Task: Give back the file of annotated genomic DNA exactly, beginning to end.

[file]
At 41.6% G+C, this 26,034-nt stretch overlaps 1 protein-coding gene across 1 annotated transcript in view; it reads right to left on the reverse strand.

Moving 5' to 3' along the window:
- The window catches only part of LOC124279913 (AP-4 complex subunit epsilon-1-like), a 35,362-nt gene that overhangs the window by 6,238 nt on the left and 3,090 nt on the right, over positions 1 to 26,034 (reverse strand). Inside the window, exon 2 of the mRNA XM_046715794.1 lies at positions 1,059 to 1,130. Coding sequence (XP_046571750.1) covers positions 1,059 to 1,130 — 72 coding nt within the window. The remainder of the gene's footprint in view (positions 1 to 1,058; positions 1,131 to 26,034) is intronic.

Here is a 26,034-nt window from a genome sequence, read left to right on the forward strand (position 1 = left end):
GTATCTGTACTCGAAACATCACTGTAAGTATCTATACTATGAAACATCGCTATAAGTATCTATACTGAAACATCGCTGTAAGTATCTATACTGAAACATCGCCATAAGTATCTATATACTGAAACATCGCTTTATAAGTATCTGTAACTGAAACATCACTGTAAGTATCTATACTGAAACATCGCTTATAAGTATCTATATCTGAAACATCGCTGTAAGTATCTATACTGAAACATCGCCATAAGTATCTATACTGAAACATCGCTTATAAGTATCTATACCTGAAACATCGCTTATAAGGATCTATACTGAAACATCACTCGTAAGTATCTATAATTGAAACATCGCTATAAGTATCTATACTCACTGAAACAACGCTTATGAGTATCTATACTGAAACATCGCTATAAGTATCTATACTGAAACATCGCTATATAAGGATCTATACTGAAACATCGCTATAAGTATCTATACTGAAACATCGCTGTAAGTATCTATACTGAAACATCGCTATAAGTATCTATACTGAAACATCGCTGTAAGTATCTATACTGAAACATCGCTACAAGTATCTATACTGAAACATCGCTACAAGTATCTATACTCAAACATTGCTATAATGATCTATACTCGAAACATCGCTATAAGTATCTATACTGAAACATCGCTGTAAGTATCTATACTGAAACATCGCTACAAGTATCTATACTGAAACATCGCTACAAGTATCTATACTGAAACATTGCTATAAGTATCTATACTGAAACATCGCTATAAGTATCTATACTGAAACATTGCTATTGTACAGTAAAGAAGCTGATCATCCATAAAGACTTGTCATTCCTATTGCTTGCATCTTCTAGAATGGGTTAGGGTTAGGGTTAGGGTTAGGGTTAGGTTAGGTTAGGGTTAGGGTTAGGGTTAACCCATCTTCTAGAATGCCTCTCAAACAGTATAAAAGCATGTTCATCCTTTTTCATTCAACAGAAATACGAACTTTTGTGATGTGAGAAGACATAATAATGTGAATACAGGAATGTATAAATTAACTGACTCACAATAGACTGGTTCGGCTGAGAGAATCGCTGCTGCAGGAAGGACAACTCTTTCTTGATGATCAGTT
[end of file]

At 41.6% G+C, this 26,034-nt stretch overlaps 1 protein-coding gene across 1 annotated transcript in view; it reads right to left on the reverse strand.

Moving 5' to 3' along the window:
- The window catches only part of LOC124279913 (AP-4 complex subunit epsilon-1-like), a 35,362-nt gene that overhangs the window by 6,238 nt on the left and 3,090 nt on the right, over positions 1 to 26,034 (reverse strand). Inside the window, exon 2 of the mRNA XM_046715794.1 lies at positions 1,059 to 1,130. Coding sequence (XP_046571750.1) covers positions 1,059 to 1,130 — 72 coding nt within the window. The remainder of the gene's footprint in view (positions 1 to 1,058; positions 1,131 to 26,034) is intronic.

Here is a 26,034-nt window from a genome sequence, read left to right on the forward strand (position 1 = left end):
GTATCTGTACTCGAAACATCACTGTAAGTATCTATACTATGAAACATCGCTATAAGTATCTATACTGAAACATCGCTGTAAGTATCTATACTGAAACATCGCCATAAGTATCTATATACTGAAACATCGCTTTATAAGTATCTGTAACTGAAACATCACTGTAAGTATCTATACTGAAACATCGCTTATAAGTATCTATATCTGAAACATCGCTGTAAGTATCTATACTGAAACATCGCCATAAGTATCTATACTGAAACATCGCTTATAAGTATCTATACCTGAAACATCGCTTATAAGGATCTATACTGAAACATCACTCGTAAGTATCTATAATTGAAACATCGCTATAAGTATCTATACTCACTGAAACAACGCTTATGAGTATCTATACTGAAACATCGCTATAAGTATCTATACTGAAACATCGCTATATAAGGATCTATACTGAAACATCGCTATAAGTATCTATACTGAAACATCGCTGTAAGTATCTATACTGAAACATCGCTATAAGTATCTATACTGAAACATCGCTGTAAGTATCTATACTGAAACATCGCTACAAGTATCTATACTGAAACATCGCTACAAGTATCTATACTCAAACATTGCTATAATGATCTATACTCGAAACATCGCTATAAGTATCTATACTGAAACATCGCTGTAAGTATCTATACTGAAACATCGCTACAAGTATCTATACTGAAACATCGCTACAAGTATCTATACTGAAACATTGCTATAAGTATCTATACTGAAACATCGCTATAAGTATCTATACTGAAACATTGCTATTGTACAGTAAAGAAGCTGATCATCCATAAAGACTTGTCATTCCTATTGCTTGCATCTTCTAGAATGGGTTAGGGTTAGGGTTAGGGTTAGGGTTAGGTTAGGTTAGGGTTAGGGTTAGGGTTAACCCATCTTCTAGAATGCCTCTCAAACAGTATAAAAGCATGTTCATCCTTTTTCATTCAACAGAAATACGAACTTTTGTGATGTGAGAAGACATAATAATGTGAATACAGGAATGTATAAATTAACTGACTCACAATAGACTGGTTCGGCTGAGAGAATCGCTGCTGCAGGAAGGACAACTCTTTCTTGATGATCAGTT